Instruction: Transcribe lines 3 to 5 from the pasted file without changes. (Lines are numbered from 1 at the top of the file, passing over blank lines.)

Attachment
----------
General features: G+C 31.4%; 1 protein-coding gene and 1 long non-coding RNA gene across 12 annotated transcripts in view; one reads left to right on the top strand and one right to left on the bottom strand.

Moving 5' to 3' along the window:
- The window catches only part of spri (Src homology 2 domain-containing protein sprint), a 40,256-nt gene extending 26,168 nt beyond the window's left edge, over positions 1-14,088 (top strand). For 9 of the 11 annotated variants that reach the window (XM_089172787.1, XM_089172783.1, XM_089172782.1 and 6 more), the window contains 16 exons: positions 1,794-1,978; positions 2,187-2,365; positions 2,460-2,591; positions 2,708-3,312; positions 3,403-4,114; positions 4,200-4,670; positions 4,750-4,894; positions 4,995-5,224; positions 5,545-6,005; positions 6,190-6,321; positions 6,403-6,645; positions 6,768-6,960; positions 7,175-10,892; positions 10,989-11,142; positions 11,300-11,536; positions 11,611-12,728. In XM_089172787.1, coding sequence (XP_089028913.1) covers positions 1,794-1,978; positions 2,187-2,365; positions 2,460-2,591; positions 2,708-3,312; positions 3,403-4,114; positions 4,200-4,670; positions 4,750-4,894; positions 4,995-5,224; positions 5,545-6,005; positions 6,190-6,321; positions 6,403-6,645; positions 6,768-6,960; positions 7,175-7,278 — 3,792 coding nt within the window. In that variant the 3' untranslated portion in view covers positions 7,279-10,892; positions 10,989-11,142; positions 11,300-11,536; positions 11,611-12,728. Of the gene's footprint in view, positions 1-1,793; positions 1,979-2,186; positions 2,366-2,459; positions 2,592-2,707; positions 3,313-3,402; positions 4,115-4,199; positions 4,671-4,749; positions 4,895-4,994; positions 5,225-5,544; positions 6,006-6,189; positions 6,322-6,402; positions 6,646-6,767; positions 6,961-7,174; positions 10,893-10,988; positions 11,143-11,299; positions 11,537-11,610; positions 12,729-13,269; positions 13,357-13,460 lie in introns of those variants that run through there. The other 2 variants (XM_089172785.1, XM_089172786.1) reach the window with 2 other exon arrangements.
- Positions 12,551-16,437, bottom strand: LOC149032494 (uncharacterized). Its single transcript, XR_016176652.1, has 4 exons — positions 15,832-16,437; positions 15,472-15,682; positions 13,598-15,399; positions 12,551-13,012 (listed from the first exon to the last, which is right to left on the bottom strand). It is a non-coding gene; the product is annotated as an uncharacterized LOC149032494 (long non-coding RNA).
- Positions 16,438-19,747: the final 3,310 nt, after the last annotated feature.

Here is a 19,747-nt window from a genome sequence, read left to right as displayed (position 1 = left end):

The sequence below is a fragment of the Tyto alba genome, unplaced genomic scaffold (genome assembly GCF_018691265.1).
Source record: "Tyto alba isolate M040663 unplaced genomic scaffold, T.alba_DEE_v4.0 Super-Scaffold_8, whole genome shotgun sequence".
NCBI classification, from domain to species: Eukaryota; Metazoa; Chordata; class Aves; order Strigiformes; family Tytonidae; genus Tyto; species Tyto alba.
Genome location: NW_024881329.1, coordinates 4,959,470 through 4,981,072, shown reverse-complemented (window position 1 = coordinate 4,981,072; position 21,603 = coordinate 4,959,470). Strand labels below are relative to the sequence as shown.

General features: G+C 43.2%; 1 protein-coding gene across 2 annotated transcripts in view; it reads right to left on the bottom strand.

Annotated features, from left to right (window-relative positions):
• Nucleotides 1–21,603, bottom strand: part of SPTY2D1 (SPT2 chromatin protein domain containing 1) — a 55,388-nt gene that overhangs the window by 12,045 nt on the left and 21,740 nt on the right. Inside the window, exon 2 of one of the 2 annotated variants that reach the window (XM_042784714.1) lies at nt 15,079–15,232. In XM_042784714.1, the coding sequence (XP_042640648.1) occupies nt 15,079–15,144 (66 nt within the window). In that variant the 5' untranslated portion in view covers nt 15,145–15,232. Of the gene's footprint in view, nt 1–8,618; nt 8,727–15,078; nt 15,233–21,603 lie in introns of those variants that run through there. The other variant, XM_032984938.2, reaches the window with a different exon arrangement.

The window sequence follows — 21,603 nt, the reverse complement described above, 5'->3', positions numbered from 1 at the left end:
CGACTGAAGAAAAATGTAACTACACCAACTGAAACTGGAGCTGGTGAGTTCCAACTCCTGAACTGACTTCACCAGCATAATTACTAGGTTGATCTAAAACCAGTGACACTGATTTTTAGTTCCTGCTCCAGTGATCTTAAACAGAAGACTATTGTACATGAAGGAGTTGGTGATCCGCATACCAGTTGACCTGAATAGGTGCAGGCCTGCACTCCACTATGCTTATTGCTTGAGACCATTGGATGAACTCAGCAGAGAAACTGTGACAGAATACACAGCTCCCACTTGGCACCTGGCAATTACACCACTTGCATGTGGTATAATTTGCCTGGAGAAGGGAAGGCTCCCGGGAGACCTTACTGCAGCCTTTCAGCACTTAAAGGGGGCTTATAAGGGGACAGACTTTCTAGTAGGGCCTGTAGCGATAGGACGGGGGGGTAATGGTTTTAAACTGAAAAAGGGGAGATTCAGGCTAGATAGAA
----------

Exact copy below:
- The window catches only part of spri (Src homology 2 domain-containing protein sprint), a 40,256-nt gene extending 26,168 nt beyond the window's left edge, over positions 1-14,088 (top strand). For 9 of the 11 annotated variants that reach the window (XM_089172787.1, XM_089172783.1, XM_089172782.1 and 6 more), the window contains 16 exons: positions 1,794-1,978; positions 2,187-2,365; positions 2,460-2,591; positions 2,708-3,312; positions 3,403-4,114; positions 4,200-4,670; positions 4,750-4,894; positions 4,995-5,224; positions 5,545-6,005; positions 6,190-6,321; positions 6,403-6,645; positions 6,768-6,960; positions 7,175-10,892; positions 10,989-11,142; positions 11,300-11,536; positions 11,611-12,728. In XM_089172787.1, coding sequence (XP_089028913.1) covers positions 1,794-1,978; positions 2,187-2,365; positions 2,460-2,591; positions 2,708-3,312; positions 3,403-4,114; positions 4,200-4,670; positions 4,750-4,894; positions 4,995-5,224; positions 5,545-6,005; positions 6,190-6,321; positions 6,403-6,645; positions 6,768-6,960; positions 7,175-7,278 — 3,792 coding nt within the window. In that variant the 3' untranslated portion in view covers positions 7,279-10,892; positions 10,989-11,142; positions 11,300-11,536; positions 11,611-12,728. Of the gene's footprint in view, positions 1-1,793; positions 1,979-2,186; positions 2,366-2,459; positions 2,592-2,707; positions 3,313-3,402; positions 4,115-4,199; positions 4,671-4,749; positions 4,895-4,994; positions 5,225-5,544; positions 6,006-6,189; positions 6,322-6,402; positions 6,646-6,767; positions 6,961-7,174; positions 10,893-10,988; positions 11,143-11,299; positions 11,537-11,610; positions 12,729-13,269; positions 13,357-13,460 lie in introns of those variants that run through there. The other 2 variants (XM_089172785.1, XM_089172786.1) reach the window with 2 other exon arrangements.
- Positions 12,551-16,437, bottom strand: LOC149032494 (uncharacterized). Its single transcript, XR_016176652.1, has 4 exons — positions 15,832-16,437; positions 15,472-15,682; positions 13,598-15,399; positions 12,551-13,012 (listed from the first exon to the last, which is right to left on the bottom strand). It is a non-coding gene; the product is annotated as an uncharacterized LOC149032494 (long non-coding RNA).
- Positions 16,438-19,747: the final 3,310 nt, after the last annotated feature.